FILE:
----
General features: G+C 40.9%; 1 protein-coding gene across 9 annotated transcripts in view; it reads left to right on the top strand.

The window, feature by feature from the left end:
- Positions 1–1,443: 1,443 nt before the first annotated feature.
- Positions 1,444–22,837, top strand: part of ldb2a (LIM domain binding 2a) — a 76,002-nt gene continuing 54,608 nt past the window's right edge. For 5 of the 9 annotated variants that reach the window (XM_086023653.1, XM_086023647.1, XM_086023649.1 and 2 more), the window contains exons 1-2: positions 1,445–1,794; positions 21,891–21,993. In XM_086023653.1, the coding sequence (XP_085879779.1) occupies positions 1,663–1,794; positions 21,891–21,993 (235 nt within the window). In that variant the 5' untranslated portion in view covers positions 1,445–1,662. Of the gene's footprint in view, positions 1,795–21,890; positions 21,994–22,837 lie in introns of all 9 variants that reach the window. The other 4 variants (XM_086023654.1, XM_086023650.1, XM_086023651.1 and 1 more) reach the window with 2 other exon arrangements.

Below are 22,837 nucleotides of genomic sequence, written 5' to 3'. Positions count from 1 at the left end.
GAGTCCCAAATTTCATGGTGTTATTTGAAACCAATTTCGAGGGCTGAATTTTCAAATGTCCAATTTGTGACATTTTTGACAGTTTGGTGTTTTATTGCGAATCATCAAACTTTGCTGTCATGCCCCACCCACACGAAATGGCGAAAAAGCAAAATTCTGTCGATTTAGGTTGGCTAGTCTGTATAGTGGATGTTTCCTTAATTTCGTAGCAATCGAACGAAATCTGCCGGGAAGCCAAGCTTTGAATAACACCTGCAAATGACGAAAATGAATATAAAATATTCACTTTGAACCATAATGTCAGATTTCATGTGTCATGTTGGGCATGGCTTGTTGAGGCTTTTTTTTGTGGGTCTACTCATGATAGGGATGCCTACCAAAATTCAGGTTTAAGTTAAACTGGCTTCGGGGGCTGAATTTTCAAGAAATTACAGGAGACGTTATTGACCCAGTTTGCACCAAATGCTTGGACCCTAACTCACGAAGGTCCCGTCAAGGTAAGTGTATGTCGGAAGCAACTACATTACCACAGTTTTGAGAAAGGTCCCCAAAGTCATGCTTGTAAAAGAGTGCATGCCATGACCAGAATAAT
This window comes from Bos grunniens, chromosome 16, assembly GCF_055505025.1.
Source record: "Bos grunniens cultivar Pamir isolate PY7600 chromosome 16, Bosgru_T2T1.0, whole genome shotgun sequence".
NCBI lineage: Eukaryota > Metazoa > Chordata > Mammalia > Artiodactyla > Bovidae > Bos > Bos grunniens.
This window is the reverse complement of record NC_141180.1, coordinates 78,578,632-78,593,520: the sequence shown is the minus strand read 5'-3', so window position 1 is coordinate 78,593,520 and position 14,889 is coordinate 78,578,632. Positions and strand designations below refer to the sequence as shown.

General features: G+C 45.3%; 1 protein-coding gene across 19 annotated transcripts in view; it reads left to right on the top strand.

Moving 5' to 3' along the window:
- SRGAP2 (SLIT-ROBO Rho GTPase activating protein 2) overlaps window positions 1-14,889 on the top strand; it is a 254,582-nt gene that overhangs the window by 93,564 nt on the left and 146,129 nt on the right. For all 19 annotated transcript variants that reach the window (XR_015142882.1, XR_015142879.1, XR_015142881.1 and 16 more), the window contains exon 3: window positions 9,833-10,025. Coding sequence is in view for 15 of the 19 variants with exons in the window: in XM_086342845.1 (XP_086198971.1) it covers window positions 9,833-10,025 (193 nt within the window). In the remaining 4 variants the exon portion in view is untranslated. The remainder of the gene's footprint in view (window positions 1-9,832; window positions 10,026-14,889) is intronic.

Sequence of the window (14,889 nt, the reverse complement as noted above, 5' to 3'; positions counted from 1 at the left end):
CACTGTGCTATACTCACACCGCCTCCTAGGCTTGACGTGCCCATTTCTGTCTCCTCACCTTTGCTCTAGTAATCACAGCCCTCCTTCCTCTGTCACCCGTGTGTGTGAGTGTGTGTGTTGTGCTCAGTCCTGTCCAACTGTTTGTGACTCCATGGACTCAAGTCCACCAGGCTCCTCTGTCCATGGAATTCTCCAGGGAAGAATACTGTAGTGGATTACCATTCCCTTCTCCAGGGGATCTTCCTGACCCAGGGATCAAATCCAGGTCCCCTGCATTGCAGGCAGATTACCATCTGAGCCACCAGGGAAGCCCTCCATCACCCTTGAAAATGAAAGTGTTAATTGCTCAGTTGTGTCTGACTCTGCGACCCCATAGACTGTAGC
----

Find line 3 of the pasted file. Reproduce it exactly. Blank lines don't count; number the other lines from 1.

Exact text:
- Positions 1–1,443: 1,443 nt before the first annotated feature.